WASHINGTON (BP)–Portions of landmark legislation regulating tobacco products took effect June 22, the first anniversary of President Obama signing it into law.
The Food and Drug Administration (FDA) had implemented parts of the Family Smoking Prevention and Tobacco Control Act during the last year, but some aspects of the law giving the agency authority to regulate tobacco products for the first time did not become effective until its initial anniversary. These newly implemented provisions included:
— Legal enforcement of FDA rules that restrict the sale and marketing of cigarettes and smokeless tobacco to protect the health of children and young people;
— Prohibition on advertising and labeling of tobacco products with the descriptions “light,” “low” or “mild;”
— Display of larger health warnings in advertising for and packaging of smokeless tobacco products.
In the past year, the FDA had implemented portions of the law with a series of actions, including establishment of the Center for Tobacco Products to issue regulations implementing the law; enforcement of a ban on the manufacture and sale of candy-, fruit- and spice-flavored cigarettes, and release of guidelines for the disclosure by manufacturers and importers of ingredients in their tobacco products.
The Southern Baptist Ethics & Religious Liberty Commission (ERLC) applauded the developments. ERLC President Richard Land served as one of the leaders of a religious coalition that backed the legislation for several years leading to its passage.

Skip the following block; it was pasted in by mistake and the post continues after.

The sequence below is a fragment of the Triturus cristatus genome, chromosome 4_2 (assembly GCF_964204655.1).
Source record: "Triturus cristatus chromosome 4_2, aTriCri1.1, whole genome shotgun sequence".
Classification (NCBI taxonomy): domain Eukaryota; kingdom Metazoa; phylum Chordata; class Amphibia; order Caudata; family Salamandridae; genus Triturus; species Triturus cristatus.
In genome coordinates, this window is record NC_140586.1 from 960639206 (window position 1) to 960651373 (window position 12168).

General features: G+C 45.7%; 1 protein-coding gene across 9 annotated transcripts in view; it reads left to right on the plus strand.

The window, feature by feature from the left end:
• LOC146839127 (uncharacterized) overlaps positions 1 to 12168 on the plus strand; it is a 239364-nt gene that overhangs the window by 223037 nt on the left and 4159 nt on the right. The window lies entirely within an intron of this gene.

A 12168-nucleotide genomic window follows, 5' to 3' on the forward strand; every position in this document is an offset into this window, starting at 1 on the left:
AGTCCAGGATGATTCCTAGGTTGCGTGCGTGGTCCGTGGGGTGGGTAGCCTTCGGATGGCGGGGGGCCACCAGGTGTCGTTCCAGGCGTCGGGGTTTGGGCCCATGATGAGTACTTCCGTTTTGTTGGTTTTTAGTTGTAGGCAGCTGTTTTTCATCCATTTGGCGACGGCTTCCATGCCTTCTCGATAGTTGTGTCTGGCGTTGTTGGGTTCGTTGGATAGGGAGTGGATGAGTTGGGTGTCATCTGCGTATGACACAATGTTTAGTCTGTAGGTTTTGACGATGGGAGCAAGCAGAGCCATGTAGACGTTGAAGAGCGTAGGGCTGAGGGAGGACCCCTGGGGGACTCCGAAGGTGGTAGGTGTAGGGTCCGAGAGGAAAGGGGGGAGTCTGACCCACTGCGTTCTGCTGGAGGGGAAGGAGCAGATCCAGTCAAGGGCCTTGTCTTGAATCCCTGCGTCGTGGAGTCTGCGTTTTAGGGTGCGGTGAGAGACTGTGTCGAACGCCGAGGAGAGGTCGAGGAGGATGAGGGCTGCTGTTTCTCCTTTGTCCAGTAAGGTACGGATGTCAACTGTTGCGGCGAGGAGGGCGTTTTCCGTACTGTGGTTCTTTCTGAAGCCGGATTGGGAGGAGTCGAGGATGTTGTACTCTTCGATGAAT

“We are very encouraged that the FDA has implemented these regulations,” said Barrett Duke, the ERLC’s vice president for public policy and research. “Millions of people will be spared from the tragic consequences of tobacco’s deadly effects as a result. More people will live longer, healthier lives, and more children will have their mothers and fathers with them throughout their childhoods as a result. I am very pleased that Southern Baptists played a crucial role in making this possible.”
The Southern Baptist Convention has passed several tobacco-related resolutions dating to 1932. A 1984 resolution urged churches and other SBC entities to encourage Southern Baptists not to use tobacco. It also called on Southern Baptist farmers not to raise tobacco but to grow another crop when feasible. In 2005, the SBC adopted a resolution urging an increased effort to reduce smoking by teenagers.
The law — supported as a bill for years by health, education and religious organizations while being opposed by many groups affiliated with the tobacco industry — was designed to address the problems of under-age smoking and of the health consequences of using such products as cigarettes and chewing tobacco.
Tobacco products are responsible for more than 440,000 deaths and about $193 billion in medical costs and lost productivity in the United States annually, according to the FDA. Each day, almost 4,000 children under the age of 18 try their first cigarette and about 1,000 minors become daily smokers, the FDA reported.
Congress passed the legislation by overwhelming margins last year. The roll-call votes in favor of the bill were 79-17 in the Senate and 307-97 in the House of Representatives.
Compiled by Tom Strode, Washington bureau chief for Baptist Press.